The axe continues to swing in the entertainment industry amid a recession, with Viacom Inc. unveiling 850 layoffs Thursday morning across its operations.
The company also said it will suspend senior level management salary increases for 2009 and take writedowns on programming and other assets, whose value has declined. It didn’t immediately provide details on the writedowns.
Viacom said the restructuring is designed “to better align its organization and overall cost structure with evolving economic conditions.”
The 850 jobs affected amount to 7 percent of the company’s workforce.
In a note to MTV Networks staffers, chairman and CEO Judy McGrath indicated that there would be a consolidation of certain units, with individual department heads set to meet with their respective teams throughout the day. “We’re centralizing functions and outsourcing others, and aligning our resources across brands and platforms,” McGrath said. “This is not just about MTVN, Viacom or even sister media companies––it’s happening in every industry, all over the world. … The changes we’re making today are necessary, difficult, and the responsible way for us to move forward.“
Cuts have been carried out across nearly every division, including ad sales, programming and administrative services.
Viacom president and CEO Philippe Dauman said the moves come with an eye on strengthening Viacom for the longer-term.
“We are moving rapidly to adapt to the challenges presented by the current economic environment,” he said. “The changes we are making in our organization and processes will better position Viacom to navigate the economic slowdown and generate sizable efficiencies that will help us to drive our business as the marketplace stabilizes and conditions improve.”
In an internal memo, Dauman and Viacom CFO Tom Dooley said that while the corporation “still has a strong hand to play…[its] advantages and best efforts can’t completely protect Viacom from the very serious and broad-based challenges of this economic recession.”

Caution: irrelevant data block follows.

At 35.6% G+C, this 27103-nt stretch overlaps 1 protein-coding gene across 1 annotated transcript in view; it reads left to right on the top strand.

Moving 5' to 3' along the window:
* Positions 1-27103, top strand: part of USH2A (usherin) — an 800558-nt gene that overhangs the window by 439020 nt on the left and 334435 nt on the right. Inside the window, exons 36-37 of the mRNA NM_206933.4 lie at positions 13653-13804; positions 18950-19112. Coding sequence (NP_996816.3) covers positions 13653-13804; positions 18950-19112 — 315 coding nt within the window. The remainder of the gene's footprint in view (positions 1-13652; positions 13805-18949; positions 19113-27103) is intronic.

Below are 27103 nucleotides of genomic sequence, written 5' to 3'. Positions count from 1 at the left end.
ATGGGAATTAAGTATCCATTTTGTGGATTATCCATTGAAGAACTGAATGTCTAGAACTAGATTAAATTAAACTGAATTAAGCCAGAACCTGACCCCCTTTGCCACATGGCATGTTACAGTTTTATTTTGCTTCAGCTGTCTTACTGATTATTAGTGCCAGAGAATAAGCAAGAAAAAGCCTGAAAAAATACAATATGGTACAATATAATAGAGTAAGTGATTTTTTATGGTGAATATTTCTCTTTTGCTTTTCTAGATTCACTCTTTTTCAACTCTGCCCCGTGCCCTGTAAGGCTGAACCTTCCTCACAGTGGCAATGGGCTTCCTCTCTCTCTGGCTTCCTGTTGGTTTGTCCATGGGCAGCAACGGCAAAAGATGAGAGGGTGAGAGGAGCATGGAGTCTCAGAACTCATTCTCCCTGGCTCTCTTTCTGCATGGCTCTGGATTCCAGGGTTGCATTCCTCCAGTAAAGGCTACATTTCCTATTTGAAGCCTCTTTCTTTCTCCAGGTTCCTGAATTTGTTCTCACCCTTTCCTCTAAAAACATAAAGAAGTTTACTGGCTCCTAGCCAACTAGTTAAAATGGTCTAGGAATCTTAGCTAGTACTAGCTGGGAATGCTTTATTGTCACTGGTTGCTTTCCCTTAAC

The restructuring and write-downs will result in a pre-tax charge against earnings of $400 million- $450 million, or 42 cents to 48 cents per share, in the current fourth quarter. They will lead to pre-tax savings of $200 million-$250 million in 2009.
“Change like this is so tough, to say the least,” McGrath said. “But we must accept that we operate today in a state of constant evolution, constant change. We believe the next chapter for each of us will be all about new possibilities, creativity and invention. This is where our opportunity lies.”
The MTV Nets face a variety of challenges, as ratings at the flagship channel have plummeted. MTV averaged just 743,000 nightly viewers in November, a dropoff of 39 percent versus the same time a year ago. Even women are starting to flee from the home of such targeted fare as The Hills; according to Nielsen ratings data, MTV averaged 264,000 women 18-34 in November, representing a loss of 37 percent of that particular segment versus the year-ago period.
VH1 has also been in decline, losing 10 percent of its prime-time audience last month.
The ratings slump and the global economic implosion has had a damping effect on the ad business. Viacom’s domestic ad sales fell 3 percent in the third quarter of 2008, as MTVN saw pullback in categories such as automotive, beverages and videogames. Global ad sales fell 2 percent to $1.16 billion.
Viacom also faces a credit crunch, as its controlling shareholder, Sumner Redstone, looks to find a way out of a $1.6 billion debt at his privately-held National Amusements Inc. In October, Redstone was obligated to sell $233 million worth of non-voting shares in Viacom and CBS Corp. in order to raise money to comply with NAI’s debt covenants.
Shares of Viacom in early-afternoon trading Thursday slipped 10 cents to $15.91. Since the year began, Viacom’s stock has declined 63 percent.